In thinner patients, studies found more—or a more normal level—of microbes called “bacteroidetes”. These microbes cause the opposite effect of firmicutes, which allow people to shed extra calories they don’t need. The gut flora diversify and spread out easier, helping the body to move unneeded substances throughout it.

 

Inflammation and Gut Flora

Did you know that your gut flora can also be linked to inflammation? When you have unbalanced gut flora based off of your foods, lifestyle and allergies, they can play a role in inflammation. You should actually be concerned about inflammation, as it can make your body age more quickly. This is because inflammation is an autoimmune response in your body that causes problems like swelling, as your body tries to attack a foreign substance.

 

Some chronic conditions can cause that inflammation to happen. For example, in patients with rheumatoid arthritis, their body views their joints as a foreign substance, just like a virus. The body then creates inflammation, which is a biological response to try to destroy your joints. This deteriorates the joints and the cartilage between them over time. In some cases, inflammation can try to help heal areas of the body by creating more fluid to protect injured areas while they heal. When it comes to inflammation created because of harmful gut flora, it does the opposite.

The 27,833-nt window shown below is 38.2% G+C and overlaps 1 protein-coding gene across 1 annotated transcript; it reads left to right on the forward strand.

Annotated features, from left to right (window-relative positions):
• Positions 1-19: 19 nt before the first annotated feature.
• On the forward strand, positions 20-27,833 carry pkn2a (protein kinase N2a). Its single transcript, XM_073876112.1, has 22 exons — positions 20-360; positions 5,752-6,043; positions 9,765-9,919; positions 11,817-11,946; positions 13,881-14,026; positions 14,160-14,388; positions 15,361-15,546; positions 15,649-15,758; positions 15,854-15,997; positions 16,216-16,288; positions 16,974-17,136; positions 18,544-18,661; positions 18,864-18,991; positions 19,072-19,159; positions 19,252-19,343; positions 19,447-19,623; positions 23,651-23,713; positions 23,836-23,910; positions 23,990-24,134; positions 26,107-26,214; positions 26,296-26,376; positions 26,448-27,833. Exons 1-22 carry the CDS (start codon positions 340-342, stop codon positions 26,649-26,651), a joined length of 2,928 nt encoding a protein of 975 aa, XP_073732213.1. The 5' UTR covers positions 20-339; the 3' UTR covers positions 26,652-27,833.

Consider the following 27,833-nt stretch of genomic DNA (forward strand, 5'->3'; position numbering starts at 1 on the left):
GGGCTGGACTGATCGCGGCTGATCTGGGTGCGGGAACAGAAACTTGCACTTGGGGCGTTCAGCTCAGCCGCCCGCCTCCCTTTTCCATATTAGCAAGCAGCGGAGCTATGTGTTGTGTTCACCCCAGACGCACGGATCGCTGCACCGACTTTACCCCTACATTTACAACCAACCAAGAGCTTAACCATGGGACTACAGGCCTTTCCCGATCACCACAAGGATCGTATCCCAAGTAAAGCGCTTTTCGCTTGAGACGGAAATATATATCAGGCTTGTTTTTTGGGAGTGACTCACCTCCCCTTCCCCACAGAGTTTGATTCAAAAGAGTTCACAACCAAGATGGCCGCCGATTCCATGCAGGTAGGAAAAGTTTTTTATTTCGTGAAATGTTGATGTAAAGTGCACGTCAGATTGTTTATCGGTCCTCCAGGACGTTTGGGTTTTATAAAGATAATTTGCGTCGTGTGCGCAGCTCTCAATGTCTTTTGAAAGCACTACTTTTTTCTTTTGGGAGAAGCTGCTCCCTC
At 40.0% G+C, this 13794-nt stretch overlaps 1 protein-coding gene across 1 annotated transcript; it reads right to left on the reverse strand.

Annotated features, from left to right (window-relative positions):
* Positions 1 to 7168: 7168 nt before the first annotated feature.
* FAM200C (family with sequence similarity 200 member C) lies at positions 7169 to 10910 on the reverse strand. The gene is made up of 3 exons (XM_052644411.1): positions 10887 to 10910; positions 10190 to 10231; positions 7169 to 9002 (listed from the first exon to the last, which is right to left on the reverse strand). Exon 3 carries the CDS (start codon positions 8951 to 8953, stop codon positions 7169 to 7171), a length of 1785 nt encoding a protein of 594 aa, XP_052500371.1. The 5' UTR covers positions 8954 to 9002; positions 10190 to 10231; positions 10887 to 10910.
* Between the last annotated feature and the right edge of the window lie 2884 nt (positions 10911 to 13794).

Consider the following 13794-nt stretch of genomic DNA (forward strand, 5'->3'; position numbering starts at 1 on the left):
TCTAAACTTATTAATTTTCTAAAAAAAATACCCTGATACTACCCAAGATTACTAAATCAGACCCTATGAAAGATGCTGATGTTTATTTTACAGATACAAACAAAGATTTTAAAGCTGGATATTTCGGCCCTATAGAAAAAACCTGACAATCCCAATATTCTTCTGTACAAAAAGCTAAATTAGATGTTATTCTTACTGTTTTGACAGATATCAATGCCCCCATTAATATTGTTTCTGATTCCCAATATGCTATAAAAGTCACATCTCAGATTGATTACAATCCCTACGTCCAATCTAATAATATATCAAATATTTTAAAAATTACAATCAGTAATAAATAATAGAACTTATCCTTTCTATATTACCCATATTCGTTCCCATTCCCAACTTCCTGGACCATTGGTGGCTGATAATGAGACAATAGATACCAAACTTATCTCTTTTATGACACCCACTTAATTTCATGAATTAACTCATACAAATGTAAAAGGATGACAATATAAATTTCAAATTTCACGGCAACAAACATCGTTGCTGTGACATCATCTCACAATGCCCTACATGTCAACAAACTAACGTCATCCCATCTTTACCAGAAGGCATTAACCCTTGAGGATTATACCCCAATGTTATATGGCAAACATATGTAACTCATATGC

An example is when you eat a food that you are allergic to or intolerant to. With an allergy, your body attacks the substances that are your allergens. It can create inflammation in one area or all over, as the substance travels through your digestive tract. With a food intolerance, those food substances simply don’t mix well with your body’s gut flora. Your body doesn’t exactly try to rid if from your body, but does attack it to some degree. With a food intolerance—or a food your body doesn’t particularly like—you may get digestive upsets, heartburn, gas or other issues in your digestive tract.

 

A chalkboard drawing that shows the digestive tract with colorful bacteria and microbes in the digestive tract.

Healthy Digestive Tract

Many patients have low-grade symptoms such as fatigue, heartburn, stomach aches and more throughout the day, but they’re not quite sure why. The problem could be an allergy, intolerance, or too much unhealthy gut flora roaming around in your system. With a healthy system, you are less prone to inflammation and low-grade health problems because you have healthy gut flora making your digestive system function properly. There are some key ways you can make your gut flora healthier so it can make your digestive system work properly:

  • Get tested for food allergies and intolerances. This is something we do in-office because of how common it is in patients.
  • With chronic conditions that cause inflammation, ask about anti-inflammatory joint injections. The less inflammation you have, the longer your body tissues can thrive.
  • Eat a healthy diet packed with vitamins and minerals. Avoid too many added sugars (if possible), alcohol, tobacco use, drugs and other harmful substances for the body.

For other tips to reduce your health problems, call Mile High Spine & Pain Center today at (720) 507-0080!